The simple fact is that every company has a brand image, and those companies that manage their corporate brands well can attain far greater value than those that do not.
And corporate brand image plays a bigger role in the food and beverage industry than in most other industries.
The Corporate Branding Index, which has been tracking corporate brands for the past 16 years, has shown that the average contribution of a company's brand today to its market capital is 7 percent. The beverage industry by contrast is 13 percent, and the food industry is 11 percent. This makes corporate brands among the biggest assets within the corporation, usually amounting to many billions of dollars.
Possibly the best example of the value contained within a company's brand is the Coca-Cola company, which in the first quarter of 2006 had a 21 percent brand equity as a percentage of market capital. In dollar value, this amounted to $20bn.
PepsiCo is not far behind, with a 19 percent brand equity, amounting to $19bn of its market capital, while the Anheuser-Busch corporate brand contributes 19 percent equity and $6bn market capital.
When it comes to food companies, General Mills' corporate brand comes out first, with 19 percent and $4bn respectively. The Kellogg Company is at 19 percent and $3bn, and Kraft Foods is at 17 percent and $9bn.
The corporate brand is a valuable asset, and there are a number of brand-building best practices that can be used to fully leverage this asset.
Put metrics in place to monitor a brand
Companies must make sure their metrics deliver Return on Investment (ROI) measures, and must review these reports with the board of directors on a quarterly basis. Good news and bad news must be presented uniformly.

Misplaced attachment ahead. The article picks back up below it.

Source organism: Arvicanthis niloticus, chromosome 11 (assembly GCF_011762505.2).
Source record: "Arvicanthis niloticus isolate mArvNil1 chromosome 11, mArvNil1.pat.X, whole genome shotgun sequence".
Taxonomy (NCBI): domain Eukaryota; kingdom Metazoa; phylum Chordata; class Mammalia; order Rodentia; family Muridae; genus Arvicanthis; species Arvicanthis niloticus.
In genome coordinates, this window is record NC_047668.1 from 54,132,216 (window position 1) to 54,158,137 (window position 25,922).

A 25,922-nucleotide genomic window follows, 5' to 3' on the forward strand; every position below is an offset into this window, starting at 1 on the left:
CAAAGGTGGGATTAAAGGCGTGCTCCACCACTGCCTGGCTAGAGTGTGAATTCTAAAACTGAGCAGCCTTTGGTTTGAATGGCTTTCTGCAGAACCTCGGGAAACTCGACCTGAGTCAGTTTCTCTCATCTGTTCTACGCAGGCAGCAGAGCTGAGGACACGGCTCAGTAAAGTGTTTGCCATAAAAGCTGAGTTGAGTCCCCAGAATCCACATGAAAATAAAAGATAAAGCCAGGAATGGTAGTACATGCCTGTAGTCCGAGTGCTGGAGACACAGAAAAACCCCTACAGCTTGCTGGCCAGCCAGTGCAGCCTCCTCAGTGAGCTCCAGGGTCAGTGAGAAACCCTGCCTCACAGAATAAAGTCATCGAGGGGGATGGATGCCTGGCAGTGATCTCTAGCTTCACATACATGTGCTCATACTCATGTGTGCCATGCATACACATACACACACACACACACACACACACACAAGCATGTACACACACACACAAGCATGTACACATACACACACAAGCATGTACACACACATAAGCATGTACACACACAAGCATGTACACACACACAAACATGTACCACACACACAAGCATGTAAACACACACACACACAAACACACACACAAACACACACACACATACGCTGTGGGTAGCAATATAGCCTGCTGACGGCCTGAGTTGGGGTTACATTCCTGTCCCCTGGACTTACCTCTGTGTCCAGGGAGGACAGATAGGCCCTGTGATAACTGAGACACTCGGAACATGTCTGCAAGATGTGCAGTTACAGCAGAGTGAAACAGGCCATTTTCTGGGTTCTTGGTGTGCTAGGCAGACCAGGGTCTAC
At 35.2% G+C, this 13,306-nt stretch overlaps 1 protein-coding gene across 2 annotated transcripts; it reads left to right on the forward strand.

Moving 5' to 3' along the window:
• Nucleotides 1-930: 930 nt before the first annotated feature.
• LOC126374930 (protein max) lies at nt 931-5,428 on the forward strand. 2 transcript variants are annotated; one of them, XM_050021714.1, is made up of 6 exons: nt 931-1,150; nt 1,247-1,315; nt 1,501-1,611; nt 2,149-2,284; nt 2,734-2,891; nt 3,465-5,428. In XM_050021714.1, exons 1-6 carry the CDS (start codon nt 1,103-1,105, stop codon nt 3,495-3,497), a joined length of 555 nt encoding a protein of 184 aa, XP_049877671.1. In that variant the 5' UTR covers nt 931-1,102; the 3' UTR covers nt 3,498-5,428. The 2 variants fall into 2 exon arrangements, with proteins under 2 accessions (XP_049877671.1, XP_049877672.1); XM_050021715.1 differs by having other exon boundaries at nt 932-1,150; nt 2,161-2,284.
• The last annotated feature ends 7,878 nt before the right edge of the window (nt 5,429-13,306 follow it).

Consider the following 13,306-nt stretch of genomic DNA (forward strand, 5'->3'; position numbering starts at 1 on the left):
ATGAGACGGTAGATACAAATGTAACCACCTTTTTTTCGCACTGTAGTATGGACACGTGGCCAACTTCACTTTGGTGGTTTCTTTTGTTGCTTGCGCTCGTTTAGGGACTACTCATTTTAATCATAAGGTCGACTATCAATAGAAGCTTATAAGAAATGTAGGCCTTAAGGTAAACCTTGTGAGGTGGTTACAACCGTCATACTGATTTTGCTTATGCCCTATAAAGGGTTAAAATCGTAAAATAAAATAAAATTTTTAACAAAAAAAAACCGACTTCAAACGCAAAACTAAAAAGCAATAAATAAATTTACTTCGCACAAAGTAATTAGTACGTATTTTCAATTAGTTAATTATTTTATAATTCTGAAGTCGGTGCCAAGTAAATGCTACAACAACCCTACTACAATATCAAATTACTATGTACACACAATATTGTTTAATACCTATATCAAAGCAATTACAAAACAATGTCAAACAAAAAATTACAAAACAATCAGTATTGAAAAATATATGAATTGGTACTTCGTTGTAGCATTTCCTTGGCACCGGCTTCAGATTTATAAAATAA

The best example here comes from outside of the food industry. Home Depot has been able to better understand what its brand means to its customers through the utilization of a number of different brand equity metrics. These metrics are one reason the company has been so successful in understanding the needs of its customers and responding with appropriate promotions and advertising. From the fourth quarter 2002 to the fourth quarter 2005 the company added almost $5bn to the value of its corporate brand.
Communication needed across all available touch points
Companies must communicate the brand message at every opportunity. This must be done clearly, concisely and consistently. It can often take up to three years to have a measurable impact at normal spending levels; but consistent communication will help to leverage spending.
The beverage industry average of brand equity's contribution to market capital increased a half percentage point from the fourth quarter 2002 to the fourth quarter 2005. PepsiCo, however, managed to stay ahead of the curve by communicating aggressively. The company's brand equity as a percentage of market capital increased more than 1 percentage point and the dollar value of its brand increased almost 7 billion dollars over that same period.
All employees should project the brand
All the employees, from the ground up, should know that it is their job to reinforce and support the brand. Companies must ensure they have the resources to get the message out. Employees should be kept in the loop on the corporate image, and their contributions should also be considered. Employees define the corporate image, so it is crucial that they have a good understanding of what that image is and how a firm wants to project it.
Harley-Davidson, for example, has become synonymous with brand loyalty. This is not just because it makes great motorcycles, but also because the company's employees love the brand just as much as its most loyal customers. That is the reason why, even though the company is not very large, Harley-Davidson is consistently at the top of our rankings according to brand equity as a percentage of market capital: over 20 percent in the fourth quarter of 2005.
Long term view
Once a firm has established a plan of action, it must try not to deviate from it, even if budgets are cut. Corporate image investment pays off best when companies think long-term."